Beg your pardon? How did I get started in glamour photography? I'm just coming to that. So, I won ‘Miss Cuddly Queen’ in 1989 and that was the year I met my husband, my first husband, Russell. That's Russell Hugh Stokes—and Keith. Keith Michael Page. I met Keith first and then Russell. And then Mike. Michael something Woods—I don't know his middle name. Does it matter? No, right. He was like the second camera operator. Plus he did all the other little jobs: maintenance, still photography, publicity, childminding … oh yes, I took little Craig and Jason along sometimes. They were no trouble.

So, anyway, it was Keith who approached me first. I met him at page 104 the prize dinner for the MC …Miss Cuddly … event. It was the year I won Miss Personality … 1987, that's right. So you've been listening? Just joking guys. Relax.

I was talking with some of the girls, drinking champagne, just funning around, when this guy comes up and just sort of stands there. He doesn't talk or anything, just stands there, laughing at our jokes and everything, kind of eavesdropping. It begins to irritate me and I say to him, ‘Instead of standing there, why don't you make yourself useful? Mine's champagne …’ Something like that … I'd had a bit much to drink by then. So, he comes back with the drinks, and we have a bit of a laugh, and then he asks me if I'd ever thought about going into modelling. And I just laughed. I mean, I was 86kg. If he'd asked me if I'd ever thought about dieting it would have made more sense. Know what I mean? Anyway, I thought he was just being a smart arse. Oops. There I go again. Delete! Dirty mouth, pure heart— that's me! Um, Keith … that's right … oh yeah … he told me that a lot of men are attracted to curvy women—the glamour Goddess type—Marilyn Monroe and all that. Those big Italian types … So I laughed. And he said, ‘No, really, a lot of men are very attracted to a woman in a woman's body.’ He emphasised the ‘very’—like ‘veery’. Well, that made us all laugh because what other body could a woman be in? This was before Kate Moss, you understand.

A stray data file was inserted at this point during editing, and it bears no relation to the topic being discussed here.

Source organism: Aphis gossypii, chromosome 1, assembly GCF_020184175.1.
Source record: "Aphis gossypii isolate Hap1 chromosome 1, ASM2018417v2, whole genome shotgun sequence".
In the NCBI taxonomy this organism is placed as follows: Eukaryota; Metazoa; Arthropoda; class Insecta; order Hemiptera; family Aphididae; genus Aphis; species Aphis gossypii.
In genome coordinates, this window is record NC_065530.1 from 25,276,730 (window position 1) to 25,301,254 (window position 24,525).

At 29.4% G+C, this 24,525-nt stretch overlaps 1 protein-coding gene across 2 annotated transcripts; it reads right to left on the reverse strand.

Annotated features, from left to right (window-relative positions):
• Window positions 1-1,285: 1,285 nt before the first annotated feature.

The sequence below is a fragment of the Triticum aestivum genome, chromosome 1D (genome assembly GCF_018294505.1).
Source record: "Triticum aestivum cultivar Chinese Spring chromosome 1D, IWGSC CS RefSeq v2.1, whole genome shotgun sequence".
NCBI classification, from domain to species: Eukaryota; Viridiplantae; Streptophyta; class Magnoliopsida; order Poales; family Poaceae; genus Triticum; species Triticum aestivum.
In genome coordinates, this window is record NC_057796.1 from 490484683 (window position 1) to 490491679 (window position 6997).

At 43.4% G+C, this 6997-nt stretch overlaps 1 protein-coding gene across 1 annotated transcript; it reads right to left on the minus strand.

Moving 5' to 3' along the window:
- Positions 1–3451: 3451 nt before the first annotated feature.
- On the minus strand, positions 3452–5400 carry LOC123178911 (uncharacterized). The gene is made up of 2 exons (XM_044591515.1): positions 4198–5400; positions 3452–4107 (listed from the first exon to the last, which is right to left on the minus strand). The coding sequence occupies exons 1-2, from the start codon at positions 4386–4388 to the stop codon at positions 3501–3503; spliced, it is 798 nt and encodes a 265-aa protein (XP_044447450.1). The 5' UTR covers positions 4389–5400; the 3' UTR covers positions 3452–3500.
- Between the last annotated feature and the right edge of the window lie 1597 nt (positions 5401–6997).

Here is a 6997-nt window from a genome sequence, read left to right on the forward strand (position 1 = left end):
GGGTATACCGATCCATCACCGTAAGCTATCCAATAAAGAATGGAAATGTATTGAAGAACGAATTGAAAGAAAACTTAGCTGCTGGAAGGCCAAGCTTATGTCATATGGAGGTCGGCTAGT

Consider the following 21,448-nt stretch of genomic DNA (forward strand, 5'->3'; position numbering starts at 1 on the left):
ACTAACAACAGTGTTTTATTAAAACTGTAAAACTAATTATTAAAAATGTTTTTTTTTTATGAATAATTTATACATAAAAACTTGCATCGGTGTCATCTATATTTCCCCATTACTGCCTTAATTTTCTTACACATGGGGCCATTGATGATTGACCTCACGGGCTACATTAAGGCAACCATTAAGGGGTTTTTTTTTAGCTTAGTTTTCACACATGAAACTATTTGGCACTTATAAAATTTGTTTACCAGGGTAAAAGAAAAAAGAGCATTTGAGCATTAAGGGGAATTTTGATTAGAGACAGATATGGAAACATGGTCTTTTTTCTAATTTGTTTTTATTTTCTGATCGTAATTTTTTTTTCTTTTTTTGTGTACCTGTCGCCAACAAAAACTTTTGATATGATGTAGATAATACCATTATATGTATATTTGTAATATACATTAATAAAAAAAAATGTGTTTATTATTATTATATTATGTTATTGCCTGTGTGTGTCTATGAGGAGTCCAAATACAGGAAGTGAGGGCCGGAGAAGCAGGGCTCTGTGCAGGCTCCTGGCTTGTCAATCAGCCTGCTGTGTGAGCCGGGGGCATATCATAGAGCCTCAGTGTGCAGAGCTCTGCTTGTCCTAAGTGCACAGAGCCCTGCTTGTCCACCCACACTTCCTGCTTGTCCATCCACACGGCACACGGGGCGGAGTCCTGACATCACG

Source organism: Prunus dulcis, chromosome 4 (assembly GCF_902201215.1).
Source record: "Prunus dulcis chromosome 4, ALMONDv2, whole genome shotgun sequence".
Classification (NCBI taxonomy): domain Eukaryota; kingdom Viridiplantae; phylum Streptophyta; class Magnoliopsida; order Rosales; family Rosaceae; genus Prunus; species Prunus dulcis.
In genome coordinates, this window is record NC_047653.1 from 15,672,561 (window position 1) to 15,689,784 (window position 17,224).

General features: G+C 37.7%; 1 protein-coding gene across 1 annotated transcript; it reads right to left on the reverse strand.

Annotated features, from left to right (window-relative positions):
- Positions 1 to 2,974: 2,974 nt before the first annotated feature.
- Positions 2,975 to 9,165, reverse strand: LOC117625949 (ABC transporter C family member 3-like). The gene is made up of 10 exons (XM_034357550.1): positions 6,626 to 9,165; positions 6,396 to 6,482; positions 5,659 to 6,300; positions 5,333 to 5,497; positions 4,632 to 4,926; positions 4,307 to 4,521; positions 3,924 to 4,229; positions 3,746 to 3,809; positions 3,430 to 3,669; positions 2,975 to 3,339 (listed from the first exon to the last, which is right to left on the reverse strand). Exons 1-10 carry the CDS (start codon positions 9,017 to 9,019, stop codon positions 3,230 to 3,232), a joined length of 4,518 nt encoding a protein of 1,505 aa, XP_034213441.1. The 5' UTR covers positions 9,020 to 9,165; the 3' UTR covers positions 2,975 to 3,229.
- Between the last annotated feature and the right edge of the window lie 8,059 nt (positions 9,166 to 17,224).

So, Keith laughed too, and then said he could get me into movies and the glamour industry if I wanted. Well, that was hilarious. But he wouldn't let it drop and he said he would like to show me what he meant. He had a photo studio and he was a company director. Very posh. Anyway, he gave me his card and told me to call. He was very polite and very professional.

After he left, a couple of us girls started talking about him—just having a laugh really—when my friend Miriam said to me, ‘What about it Beauty? Shall we go and check him out?’ And I said, ‘No.’ I wasn't interested. But she said she was going any way and that I should go along to keep her company, to make sure he wasn't up to anything funny. Well, I thought that would be okay, so that's what happened. Pardon? No, like I said, he was very polite—charming almost. Do you want me to carry on? Okay … A couple of days later Miriam page 105 phoned to say that she had arranged an appointment with this Keith and that we were expected at his studio the following Wednesday evening. I didn't want to go at all. But Miriam said that if there was any funny business we'd be out of there faster than a cake of chocolate from the fridge. So, we went, and when we arrived there were two guys: Keith and this new guy, a photographer—Russell. Yes, that was the first time I met Russell. No, I knew nothing about that. No, I didn't find out about Keith's prison sentence till later. As far as I know it only happened the once and all those company directors cook the books don't they? It's not like Keith was the only one …

Where was I? Russell? Yeah, that's right. A really cute looking guy in those days—I was attracted to him right away. He had done a bit of modelling. In fact, he used to be the walk short man. You remember those ads? ‘Walk tall in walk shorts.’ No? Well that was Russell.